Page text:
October 6, 2010

Wapo: peace process succeeding because of the great work of the administration

The Washington Post's Glenn Kessler explains the great sucess the Obama administration is having in getting Israeli Prime Minister Netanyahu on board, with A key back channel for U.S., Israeli ties. The irony here is that the article is about Dennis Ross and it is written by Glenn Kessler, who, not so long ago, reported that Dennis Ross was a liability because he was too pro-Israel

Apparently, though, not being hostile Israel has its advantages.

Sources in both the United States and Israel said that Ross has provided an element that had been missing from the bilateral relationship, which has been rocky since Obama took office. ... Netanyahu "was looking for such a channel at first and couldn't find one," a person close to the administration said.

Ross's role became more pronounced after Obama shifted course this year and decided to improve his relationship with Netanyahu.

This is amazing. Usually when something went wrong between Israel and the United States, Netanyahu would be blamed. Now here's a Washington insider reporting - at least implicitly - that President Obama was the source of the friction.

This is also interesting:

Ross originally joined the Obama administration as a senior adviser to Clinton on Iran policy. But within months - and especially after a difficult conversation with Saudi King Abdullah during a trip to Riyadh in June 2009 - Obama decided he needed Ross's expertise on the Middle East inside the White House.

I remember the shift in Ross's duties. That was at the time he was being portrayed as too "pro-Israel." Kessler wasn't exactly sure at the time what the shift meant. I guess it's easier to know in retrospect. I do wonder about the "difficult conversation." I can't find any reference to it. But it is interesting that the Saudi king apparently has the ability to dictate administration policy.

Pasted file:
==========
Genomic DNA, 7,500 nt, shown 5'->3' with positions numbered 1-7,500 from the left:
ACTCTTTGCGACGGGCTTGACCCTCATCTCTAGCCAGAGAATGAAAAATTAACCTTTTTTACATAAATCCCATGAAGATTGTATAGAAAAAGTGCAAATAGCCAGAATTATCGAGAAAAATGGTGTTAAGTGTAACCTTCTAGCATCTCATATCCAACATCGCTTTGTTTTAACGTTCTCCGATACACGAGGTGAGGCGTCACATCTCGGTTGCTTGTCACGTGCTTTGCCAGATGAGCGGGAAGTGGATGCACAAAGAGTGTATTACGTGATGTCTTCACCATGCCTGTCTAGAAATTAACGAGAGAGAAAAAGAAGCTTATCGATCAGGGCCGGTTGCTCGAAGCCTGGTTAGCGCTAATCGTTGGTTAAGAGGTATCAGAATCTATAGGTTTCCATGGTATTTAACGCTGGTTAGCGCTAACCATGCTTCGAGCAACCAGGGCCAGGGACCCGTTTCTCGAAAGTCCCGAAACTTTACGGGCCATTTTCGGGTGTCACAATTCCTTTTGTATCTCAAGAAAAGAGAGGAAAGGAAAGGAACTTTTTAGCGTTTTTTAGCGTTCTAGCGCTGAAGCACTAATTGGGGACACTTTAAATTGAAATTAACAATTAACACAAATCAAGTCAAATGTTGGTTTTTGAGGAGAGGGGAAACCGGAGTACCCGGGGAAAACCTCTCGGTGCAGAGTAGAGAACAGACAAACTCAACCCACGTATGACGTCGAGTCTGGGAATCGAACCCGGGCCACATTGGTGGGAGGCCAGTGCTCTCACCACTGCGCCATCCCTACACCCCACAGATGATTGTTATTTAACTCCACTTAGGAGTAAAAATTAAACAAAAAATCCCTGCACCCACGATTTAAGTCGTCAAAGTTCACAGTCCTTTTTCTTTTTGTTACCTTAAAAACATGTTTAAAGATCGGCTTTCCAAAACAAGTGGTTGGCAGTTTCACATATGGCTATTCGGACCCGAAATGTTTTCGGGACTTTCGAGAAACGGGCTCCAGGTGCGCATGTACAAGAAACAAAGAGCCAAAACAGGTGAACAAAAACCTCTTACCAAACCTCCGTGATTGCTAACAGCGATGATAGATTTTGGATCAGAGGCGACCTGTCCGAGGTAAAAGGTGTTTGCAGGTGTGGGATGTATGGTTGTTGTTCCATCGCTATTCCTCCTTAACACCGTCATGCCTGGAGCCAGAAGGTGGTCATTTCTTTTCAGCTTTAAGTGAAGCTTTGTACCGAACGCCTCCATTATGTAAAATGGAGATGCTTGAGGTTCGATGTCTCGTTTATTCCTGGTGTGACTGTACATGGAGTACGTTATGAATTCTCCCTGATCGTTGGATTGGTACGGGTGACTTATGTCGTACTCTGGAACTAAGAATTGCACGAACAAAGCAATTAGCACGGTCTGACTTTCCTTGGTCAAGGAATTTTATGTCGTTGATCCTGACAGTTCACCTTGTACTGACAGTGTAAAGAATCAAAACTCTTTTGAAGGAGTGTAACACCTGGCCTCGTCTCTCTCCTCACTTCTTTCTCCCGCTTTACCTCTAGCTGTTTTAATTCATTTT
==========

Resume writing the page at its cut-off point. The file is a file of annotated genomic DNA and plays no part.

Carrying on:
Kessler continues:

Then, the U.S.-Israeli relationship nearly came to a breaking point in March over a perceived snub of Vice President Biden during a trip to Israel. The very public disagreement - Clinton called Netanyahu to publicly berate him - was followed by an administration assessment that temperatures needed to be cooled down.

The administration reacted calmly in June to the deadly Israeli attack on a flotilla of ships headed to Gaza, and then Obama warmly welcomed Netanyahu at a White House meeting in July.

Of course it wasn't a snub of Biden. It was an announcement that the Israel would be building in Jerusalem that the administration turned into a diplomatic incident.

The article concludes:

"Once the relationship was repaired, it was much easier for this channel to flourish," the source said.

Well yes. But I think what Kessler is writing here is that much of the tension between the United States and Israel came from the President. When the President realized that it wasn't in his interests to be viewed as hostile to Israel, the relationship was "repaired."

At least that's what I get from reading between the lines of this artcle.

Posted by SoccerDad at October 6, 2010 3:02 AM
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Comments

More exactly, this has something to do with the President's political needs for the next month.

Will it last after the elections are over?

Stay tuned.

Posted by: NormanF at October 6, 2010 10:23 AM
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